As a place to work, the chief executive’s office on the eighth floor of Lloyds Banking Group’s headquarters, at Gresham Street in the City of London, takes some beating.
It is a short stroll from the Bank of England, the Guildhall, St Paul’s Cathedral and, for the artistically-minded, the Barbican Centre.
The views it affords the occupant, meanwhile, are spectacular in more ways than one – not just of the City itself but also of the UK economy.
Lloyds, as the UK’s biggest current account provider, second biggest business lender and owner of the UK’s biggest mortgage lender the Halifax, enjoys a unique perspective of the economy.
The man afforded all these insights for the last decade or so has been Antonio Horta-Osorio, the charismatic chief executive of Lloyds, who steps down this week.
It has been some run.
In an age in which the average FTSE 100 chief executive is doing well to stay in the job for five years, the Portuguese – who also now has British citizenship – has shown remarkable staying power.
Not only is he the longest currently-serving chief executive in UK banking – a mantle that now passes to Bill Winters at Standard Chartered – but he is the longest-serving chief executive of the black horse bank since Sir Brian Pitman.
His two immediate predecessors, Eric Daniels and Peter Ellwood, served seven years and six years respectively, making Mr Horta-Osorio the longest serving Lloyds chief executive since the still-revered Sir Brian, the iconic leader who in his 12 years from 1985 to 1997 made Lloyds one of the world’s most-admired banks.
That staying power could never have been predicted when, in November 2011 and barely eight months into the job, Mr Horta-Osorio was signed off work suffering from stress-induced exhaustion.
The City was shocked and many pundits expected not to see him again.
By January 2012, though, he was back following a period of treatment that, at one point, saw the banker receiving treatment in the exclusive Priory clinic.
He told the Evening Standard at the time: “When I became chief executive in March I had a very clear idea of what had to be done.
“I threw myself into the job.
“There were very many issues to be tackled.
“With the benefit of hindsight, I overdid it.
“I focused too much on too many details.
“At the beginning of September I started to have problems sleeping. I’d go to bed exhausted but could not sleep.
“I could not switch off. I was ending up with just two or three hours sleep every night.
“I understand now why they use sleep deprivation to torture prisoners.”
His illness had come as little surprise to former colleagues at Santander’s UK bank where, as chief executive, he had been both renowned – and feared by some – for his hard-driving approach, his ferocious appetite for work and his relentless attention of detail.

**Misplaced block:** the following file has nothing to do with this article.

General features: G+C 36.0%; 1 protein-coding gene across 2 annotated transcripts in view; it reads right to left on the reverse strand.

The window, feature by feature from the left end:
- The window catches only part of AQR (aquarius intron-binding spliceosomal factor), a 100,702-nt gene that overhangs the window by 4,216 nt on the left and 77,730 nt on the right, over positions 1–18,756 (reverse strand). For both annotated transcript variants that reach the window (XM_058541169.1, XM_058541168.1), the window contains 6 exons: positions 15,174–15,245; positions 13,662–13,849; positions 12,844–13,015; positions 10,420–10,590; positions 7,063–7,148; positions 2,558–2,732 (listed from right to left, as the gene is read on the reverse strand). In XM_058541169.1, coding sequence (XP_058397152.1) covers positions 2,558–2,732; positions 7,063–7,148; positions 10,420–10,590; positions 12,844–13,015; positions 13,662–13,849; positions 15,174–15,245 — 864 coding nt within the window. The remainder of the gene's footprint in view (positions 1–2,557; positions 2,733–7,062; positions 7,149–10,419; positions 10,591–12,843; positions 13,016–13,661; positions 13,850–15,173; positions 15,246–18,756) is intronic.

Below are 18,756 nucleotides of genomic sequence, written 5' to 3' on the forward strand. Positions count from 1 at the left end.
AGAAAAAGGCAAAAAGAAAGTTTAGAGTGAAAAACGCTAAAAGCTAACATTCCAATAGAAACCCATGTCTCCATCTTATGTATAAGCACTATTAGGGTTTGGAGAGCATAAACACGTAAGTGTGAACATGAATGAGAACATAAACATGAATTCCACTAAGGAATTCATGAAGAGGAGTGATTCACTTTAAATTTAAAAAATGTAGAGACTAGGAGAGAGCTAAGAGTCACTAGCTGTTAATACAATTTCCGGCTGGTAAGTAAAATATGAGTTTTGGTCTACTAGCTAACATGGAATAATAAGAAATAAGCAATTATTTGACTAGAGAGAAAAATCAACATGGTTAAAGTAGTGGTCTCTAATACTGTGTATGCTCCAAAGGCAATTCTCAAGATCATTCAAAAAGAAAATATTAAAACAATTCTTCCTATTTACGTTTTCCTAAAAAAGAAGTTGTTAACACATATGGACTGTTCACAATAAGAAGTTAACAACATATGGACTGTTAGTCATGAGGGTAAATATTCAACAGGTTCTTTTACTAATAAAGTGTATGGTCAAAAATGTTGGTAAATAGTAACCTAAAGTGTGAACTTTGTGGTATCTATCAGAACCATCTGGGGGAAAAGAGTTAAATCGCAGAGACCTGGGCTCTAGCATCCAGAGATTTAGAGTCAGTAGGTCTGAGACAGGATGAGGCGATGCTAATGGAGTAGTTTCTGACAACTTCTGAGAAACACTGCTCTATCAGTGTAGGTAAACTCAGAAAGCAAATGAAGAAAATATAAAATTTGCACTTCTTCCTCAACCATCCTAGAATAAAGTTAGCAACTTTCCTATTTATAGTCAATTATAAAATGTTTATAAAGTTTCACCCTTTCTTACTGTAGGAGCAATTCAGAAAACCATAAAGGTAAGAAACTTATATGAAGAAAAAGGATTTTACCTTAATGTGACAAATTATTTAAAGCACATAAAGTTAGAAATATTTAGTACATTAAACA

The biggest change colleagues at Lloyds noted on his return to work was a greater willingness to delegate tasks to others.
He also put his experience to effective use by talking openly about his experience in a way no leading City figure had done before.
One of his lasting legacies is that the working culture in the Square Mile is a little less macho than before.
At Lloyds, there are a host of accomplishments on which tennis-playing Mr Horta-Osorio can look back.
On returning to work after his illness, there was still a huge job to do in terms of rebuilding the bank’s capital base, at a time when it was still punitive for banks to fund themselves in the wholesale banking markets.
That was a particular problem for Lloyds because, following the acquisition of HBOS at the height of the financial crisis, the bank found itself saddled with £200bn worth of wholesale funding.
Worse still, nearly half of that had a maturity of less than one year, putting the bank at risk of credit lines being cut.
So rebuilding the lender’s capital position was a huge priority.
It was a slog that involved retrenching in two dozen countries and offloading hundreds of billions of pounds worth of toxic assets – many of them property-related loans – but, within a year of his return to work, Mr Horta-Osorio could point to wholesale funding having been cut by £81.6bn to £169.6bn.
A year later, it was down to £137.6bn and, by the end of 2014, it was down to such a level that Lloyds was able to pay its shareholders a dividend for the first time in six years.